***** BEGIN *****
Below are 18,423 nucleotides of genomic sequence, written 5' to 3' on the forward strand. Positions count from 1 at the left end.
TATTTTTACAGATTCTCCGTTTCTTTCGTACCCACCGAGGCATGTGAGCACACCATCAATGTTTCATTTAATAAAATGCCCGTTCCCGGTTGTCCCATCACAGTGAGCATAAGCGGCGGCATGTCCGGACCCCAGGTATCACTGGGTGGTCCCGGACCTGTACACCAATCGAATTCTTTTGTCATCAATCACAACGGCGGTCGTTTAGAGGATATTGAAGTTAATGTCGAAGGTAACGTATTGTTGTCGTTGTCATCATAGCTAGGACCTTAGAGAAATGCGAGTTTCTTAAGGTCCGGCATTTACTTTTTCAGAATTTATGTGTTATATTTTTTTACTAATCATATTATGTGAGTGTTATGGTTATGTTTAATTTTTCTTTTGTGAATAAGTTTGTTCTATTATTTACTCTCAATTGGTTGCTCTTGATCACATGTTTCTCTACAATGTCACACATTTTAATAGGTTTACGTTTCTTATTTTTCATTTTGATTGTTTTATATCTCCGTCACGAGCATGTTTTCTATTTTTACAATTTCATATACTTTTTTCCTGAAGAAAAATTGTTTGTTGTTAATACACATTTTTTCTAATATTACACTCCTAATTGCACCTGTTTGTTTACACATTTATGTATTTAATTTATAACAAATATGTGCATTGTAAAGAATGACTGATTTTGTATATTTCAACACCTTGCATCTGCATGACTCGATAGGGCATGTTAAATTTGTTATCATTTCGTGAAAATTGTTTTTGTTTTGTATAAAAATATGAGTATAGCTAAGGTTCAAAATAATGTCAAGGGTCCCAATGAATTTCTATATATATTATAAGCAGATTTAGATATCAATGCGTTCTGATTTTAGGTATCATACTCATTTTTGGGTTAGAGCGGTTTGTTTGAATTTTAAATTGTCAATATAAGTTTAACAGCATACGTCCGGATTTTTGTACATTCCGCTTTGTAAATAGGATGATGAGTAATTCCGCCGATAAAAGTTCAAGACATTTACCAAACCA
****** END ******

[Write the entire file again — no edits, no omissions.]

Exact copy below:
Below are 18,423 nucleotides of genomic sequence, written 5' to 3' on the forward strand. Positions count from 1 at the left end.
TATTTTTACAGATTCTCCGTTTCTTTCGTACCCACCGAGGCATGTGAGCACACCATCAATGTTTCATTTAATAAAATGCCCGTTCCCGGTTGTCCCATCACAGTGAGCATAAGCGGCGGCATGTCCGGACCCCAGGTATCACTGGGTGGTCCCGGACCTGTACACCAATCGAATTCTTTTGTCATCAATCACAACGGCGGTCGTTTAGAGGATATTGAAGTTAATGTCGAAGGTAACGTATTGTTGTCGTTGTCATCATAGCTAGGACCTTAGAGAAATGCGAGTTTCTTAAGGTCCGGCATTTACTTTTTCAGAATTTATGTGTTATATTTTTTTACTAATCATATTATGTGAGTGTTATGGTTATGTTTAATTTTTCTTTTGTGAATAAGTTTGTTCTATTATTTACTCTCAATTGGTTGCTCTTGATCACATGTTTCTCTACAATGTCACACATTTTAATAGGTTTACGTTTCTTATTTTTCATTTTGATTGTTTTATATCTCCGTCACGAGCATGTTTTCTATTTTTACAATTTCATATACTTTTTTCCTGAAGAAAAATTGTTTGTTGTTAATACACATTTTTTCTAATATTACACTCCTAATTGCACCTGTTTGTTTACACATTTATGTATTTAATTTATAACAAATATGTGCATTGTAAAGAATGACTGATTTTGTATATTTCAACACCTTGCATCTGCATGACTCGATAGGGCATGTTAAATTTGTTATCATTTCGTGAAAATTGTTTTTGTTTTGTATAAAAATATGAGTATAGCTAAGGTTCAAAATAATGTCAAGGGTCCCAATGAATTTCTATATATATTATAAGCAGATTTAGATATCAATGCGTTCTGATTTTAGGTATCATACTCATTTTTGGGTTAGAGCGGTTTGTTTGAATTTTAAATTGTCAATATAAGTTTAACAGCATACGTCCGGATTTTTGTACATTCCGCTTTGTAAATAGGATGATGAGTAATTCCGCCGATAAAAGTTCAAGACATTTACCAAACCA